Momentum is growing. Last year, carriers in the U.S. and South Korea launched limited 5G network services. In 2019 a total of 16 major markets around the world are expected to have some level of commercial 5G service. As devices are developed and networks expand, 5G networks will represent 15 % of all mobile connections around the world by 2025, according to a report by the GSMA, the mobile industry's global trade association. The rate will be much higher in China and Europe, where it will be closer to 30% of connections, and in the U.S. where 5G is expected to represent almost 50% of connections.

The same report notes that mobile operators will spend $160 billion annually on 5G upgrades. And the true cost of a 5G rollout could be much higher: A report from financing firm Greensill released at MWC says the cost of the 5G transition for things like computing infrastructure and Internet of Things implementations at industrial sites, is closer to $2.7 trillion over the next two years. "Spending on 5G roll-out is just the thin end of the wedge," Tony Wonfor, Greensill managing director and telecoms finance specialist, says in the report.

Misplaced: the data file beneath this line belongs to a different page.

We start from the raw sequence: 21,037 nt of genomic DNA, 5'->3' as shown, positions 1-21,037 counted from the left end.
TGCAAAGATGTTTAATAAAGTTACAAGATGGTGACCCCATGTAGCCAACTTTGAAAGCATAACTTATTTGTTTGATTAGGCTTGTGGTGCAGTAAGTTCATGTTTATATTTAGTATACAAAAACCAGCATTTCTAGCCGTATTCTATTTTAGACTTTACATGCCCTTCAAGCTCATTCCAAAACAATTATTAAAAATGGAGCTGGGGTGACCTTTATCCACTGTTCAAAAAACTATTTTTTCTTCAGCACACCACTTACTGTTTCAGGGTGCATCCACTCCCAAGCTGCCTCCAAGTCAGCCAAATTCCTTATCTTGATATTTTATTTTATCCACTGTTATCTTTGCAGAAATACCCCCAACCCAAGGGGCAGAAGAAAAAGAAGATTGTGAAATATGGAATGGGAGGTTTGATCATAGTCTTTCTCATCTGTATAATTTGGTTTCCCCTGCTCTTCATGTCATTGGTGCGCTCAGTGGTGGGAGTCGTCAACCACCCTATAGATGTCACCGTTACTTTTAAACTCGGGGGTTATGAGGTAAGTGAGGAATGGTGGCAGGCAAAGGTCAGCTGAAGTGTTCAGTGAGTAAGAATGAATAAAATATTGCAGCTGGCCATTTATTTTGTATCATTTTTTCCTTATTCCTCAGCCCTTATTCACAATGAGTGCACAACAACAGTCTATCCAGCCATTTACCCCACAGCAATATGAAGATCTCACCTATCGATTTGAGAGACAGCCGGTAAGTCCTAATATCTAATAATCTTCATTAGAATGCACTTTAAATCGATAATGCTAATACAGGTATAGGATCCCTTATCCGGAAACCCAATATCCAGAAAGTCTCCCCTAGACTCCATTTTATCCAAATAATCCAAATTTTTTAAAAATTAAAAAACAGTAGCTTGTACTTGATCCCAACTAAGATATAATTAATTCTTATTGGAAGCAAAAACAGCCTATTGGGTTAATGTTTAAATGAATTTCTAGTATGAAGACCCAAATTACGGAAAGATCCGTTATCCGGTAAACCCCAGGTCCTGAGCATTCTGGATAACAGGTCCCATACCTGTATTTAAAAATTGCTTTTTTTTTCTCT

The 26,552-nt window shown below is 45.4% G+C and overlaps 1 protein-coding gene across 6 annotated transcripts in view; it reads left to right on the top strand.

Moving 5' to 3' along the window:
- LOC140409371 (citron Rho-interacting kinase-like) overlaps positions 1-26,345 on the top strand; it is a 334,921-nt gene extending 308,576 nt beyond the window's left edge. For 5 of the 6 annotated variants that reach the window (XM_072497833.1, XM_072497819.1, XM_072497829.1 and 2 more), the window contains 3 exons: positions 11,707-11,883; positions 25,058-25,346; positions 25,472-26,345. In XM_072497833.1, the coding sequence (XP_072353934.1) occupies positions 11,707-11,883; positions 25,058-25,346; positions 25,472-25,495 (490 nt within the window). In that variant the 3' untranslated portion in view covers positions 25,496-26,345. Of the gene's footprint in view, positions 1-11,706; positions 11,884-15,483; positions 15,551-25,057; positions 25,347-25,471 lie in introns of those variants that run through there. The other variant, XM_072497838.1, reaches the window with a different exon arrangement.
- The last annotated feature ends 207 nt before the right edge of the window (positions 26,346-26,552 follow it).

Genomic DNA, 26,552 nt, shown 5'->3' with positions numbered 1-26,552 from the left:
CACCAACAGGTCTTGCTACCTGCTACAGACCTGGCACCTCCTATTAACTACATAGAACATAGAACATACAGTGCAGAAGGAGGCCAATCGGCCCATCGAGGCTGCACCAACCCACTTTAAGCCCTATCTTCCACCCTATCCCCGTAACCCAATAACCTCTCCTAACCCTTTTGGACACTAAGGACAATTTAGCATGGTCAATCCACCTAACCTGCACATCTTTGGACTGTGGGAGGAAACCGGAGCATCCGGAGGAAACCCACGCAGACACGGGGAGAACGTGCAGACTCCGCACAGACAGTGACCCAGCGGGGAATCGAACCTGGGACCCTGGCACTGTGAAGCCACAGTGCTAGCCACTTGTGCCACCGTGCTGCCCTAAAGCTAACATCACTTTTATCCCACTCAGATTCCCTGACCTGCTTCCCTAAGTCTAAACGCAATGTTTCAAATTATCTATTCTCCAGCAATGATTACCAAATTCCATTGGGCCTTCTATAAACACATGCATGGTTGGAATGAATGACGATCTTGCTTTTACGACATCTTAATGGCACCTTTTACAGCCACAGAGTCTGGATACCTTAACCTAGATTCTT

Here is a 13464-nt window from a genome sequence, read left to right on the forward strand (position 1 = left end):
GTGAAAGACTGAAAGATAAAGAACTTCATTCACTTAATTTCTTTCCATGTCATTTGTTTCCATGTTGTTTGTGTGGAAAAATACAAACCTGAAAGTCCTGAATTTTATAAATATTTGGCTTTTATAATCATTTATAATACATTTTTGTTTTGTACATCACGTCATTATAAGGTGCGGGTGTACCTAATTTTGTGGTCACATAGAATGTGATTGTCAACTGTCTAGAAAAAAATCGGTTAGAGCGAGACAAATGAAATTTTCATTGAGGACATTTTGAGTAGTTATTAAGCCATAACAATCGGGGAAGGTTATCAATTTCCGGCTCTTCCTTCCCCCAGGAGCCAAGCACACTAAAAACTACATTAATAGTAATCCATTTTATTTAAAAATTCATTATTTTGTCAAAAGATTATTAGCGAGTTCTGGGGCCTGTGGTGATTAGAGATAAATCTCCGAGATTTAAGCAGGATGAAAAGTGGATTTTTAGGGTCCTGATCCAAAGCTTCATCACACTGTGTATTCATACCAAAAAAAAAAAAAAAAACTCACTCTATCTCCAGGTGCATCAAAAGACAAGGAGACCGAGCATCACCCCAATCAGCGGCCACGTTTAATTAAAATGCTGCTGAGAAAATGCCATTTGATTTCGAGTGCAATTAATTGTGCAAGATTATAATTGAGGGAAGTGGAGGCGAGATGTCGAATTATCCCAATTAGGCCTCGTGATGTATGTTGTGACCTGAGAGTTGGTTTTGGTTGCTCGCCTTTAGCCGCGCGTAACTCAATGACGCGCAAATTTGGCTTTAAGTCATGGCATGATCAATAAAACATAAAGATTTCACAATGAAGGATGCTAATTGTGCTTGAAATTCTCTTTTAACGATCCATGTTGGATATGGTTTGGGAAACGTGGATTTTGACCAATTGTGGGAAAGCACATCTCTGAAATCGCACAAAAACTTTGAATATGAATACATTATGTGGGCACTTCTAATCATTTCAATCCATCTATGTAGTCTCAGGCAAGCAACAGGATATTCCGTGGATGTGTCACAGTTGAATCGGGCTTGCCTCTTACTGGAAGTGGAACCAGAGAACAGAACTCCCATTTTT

CEOs from several major carriers expressed concerns about being able to show a clear return on their investments during a panel at MWC Barcelona. For instance, Australia's Telstra CEO Andrew Penn, said he is worried that companies like his would shoulder the burden of financing 5G networks but other companies may make all the money providing services over those networks. He pointed out that many carriers are seeing declining returns from their current 4G investments. "How do we make sure we're not in the same position in another 10 years?" he asked.